After Blair Walsh missed his third field goal of the season against the New York Giants on Oct. 3, it was just another sign for those that believe the Minnesota Vikings should cut their losses at the position.
At the time, it was Walsh’s third miss in 10 tries and it took the startch out of a 47-yard drive that the Vikings had to open the second half while trying to build on a 14-3 halftime lead.
Head coach Mike Zimmer clearly wasn’t happy with the miss, but after hitting a 44-yard field on the very next drive and being a Monday night game with a short week to prepare, Walsh seemed to have a reprieve on the pressure until at least the Vikings’ bye week.
However, Vikings general manager Rick Spielman said on Tuesday that he doesn’t see the team making any more personnel moves during the bye this week.
“I think that’s where we’ll be at this week,” he said. “I don’t see us doing another personnel move this week.”
Well, the Vikings suffered a significant injury in that Monday night win over the Giants when right tackle Andre Smith was lost for the season with a triceps injury that required surgery this week. That meant not only having to eat most of Smith’s salary – the 10th player to be placed on Minnesota’s reserve lists this year – but also created the need to try to squeeze in another signing by adding veteran tackle Jake Long to bolster the team’s depth and talent at tackle.
Spielman admitted on Tuesday that the Vikings had less than $50,000 in salary-cap space before the Long signing and needed a “magic wand” over the salary cap to make that signing possible.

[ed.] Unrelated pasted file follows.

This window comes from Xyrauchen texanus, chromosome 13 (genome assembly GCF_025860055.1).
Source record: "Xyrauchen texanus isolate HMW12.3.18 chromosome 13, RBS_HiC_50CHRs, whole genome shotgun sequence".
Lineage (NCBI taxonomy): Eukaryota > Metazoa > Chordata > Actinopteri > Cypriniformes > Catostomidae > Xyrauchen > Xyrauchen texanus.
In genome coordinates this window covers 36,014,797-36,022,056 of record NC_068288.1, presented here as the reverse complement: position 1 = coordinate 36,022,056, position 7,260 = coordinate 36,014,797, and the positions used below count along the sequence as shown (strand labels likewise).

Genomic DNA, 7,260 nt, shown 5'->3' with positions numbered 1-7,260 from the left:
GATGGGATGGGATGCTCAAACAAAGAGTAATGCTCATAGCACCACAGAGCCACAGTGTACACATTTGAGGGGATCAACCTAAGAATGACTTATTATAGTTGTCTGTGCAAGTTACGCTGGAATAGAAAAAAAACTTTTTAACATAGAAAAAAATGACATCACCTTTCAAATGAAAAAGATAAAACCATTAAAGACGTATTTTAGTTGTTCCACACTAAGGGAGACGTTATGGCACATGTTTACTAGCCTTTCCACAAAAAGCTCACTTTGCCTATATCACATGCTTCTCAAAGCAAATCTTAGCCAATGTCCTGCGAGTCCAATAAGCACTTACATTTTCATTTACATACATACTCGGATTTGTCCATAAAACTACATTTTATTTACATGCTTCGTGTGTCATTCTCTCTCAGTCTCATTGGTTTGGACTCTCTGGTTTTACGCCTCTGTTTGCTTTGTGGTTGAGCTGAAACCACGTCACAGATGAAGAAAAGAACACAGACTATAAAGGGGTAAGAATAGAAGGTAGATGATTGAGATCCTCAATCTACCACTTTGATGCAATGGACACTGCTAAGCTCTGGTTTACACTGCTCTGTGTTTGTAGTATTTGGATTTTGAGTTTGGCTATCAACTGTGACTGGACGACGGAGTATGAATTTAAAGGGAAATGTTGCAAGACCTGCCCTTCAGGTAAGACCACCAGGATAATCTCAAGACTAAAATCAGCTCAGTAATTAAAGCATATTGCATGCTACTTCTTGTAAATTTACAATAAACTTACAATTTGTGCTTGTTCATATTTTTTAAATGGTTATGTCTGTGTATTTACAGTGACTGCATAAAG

Cutting Walsh would create about $1.5 million in additional salary cap expenses as part of the $2.75 signing bonus included in the four-year, $13 million contract he received.
What’s left for the Vikings, then, is to try to help Walsh turn around his struggling start to the season.
“Blair has had some struggles and he will admit that, but … I’ve been pretty patient, especially with these young guys, and last week he kicked the ball well with his kickoffs and he hit all of his PATs and hit the 19-yard field goal,” Spielman said.
Through five games, Walsh has now hit 9 of 12 fields, or 75 percent of his attempts. Last year, he hit 87.2 percent of his 39 attempts but missed what likely would have been a game-winning 27-yard in team’s first-round playoff loss, putting him under the microscope with fans. In 2014, he hit only 74.3 percent of field goals, but in 2013 it was 86.7 percent, and 92.1 percent in his record-setting rookie year.
However, he has also missed two extra points already this season and missed four PATs last year, the first time the NFL moved the point-after try to essentially make it a 33-yard kick.
While his three misses on 12 attempts are less than ideal, he is still one of eight kickers to have missed at least three attempts, and six of them have fewer attempts than him. The kicking inaccuracies were highlighted on Monday night when Tampa Bay second-round pick Robert Aguayo missed two field goals before hitting the game winner, giving him four makes in eight attempts this season.
The Vikings admit that Walsh has struggled this season, but their hands may be tied to a degree because of their salary cap situation. They say they “monitor” the situation.
“We’ll monitor that as well, but we don’t have any plans of bringing in a kicker at this point,” Spielman said. “There is no question that it’s not physical ability or leg strength or anything like that, it’s just him getting his confidence back up to where it was and I think he’ll be able to do that.”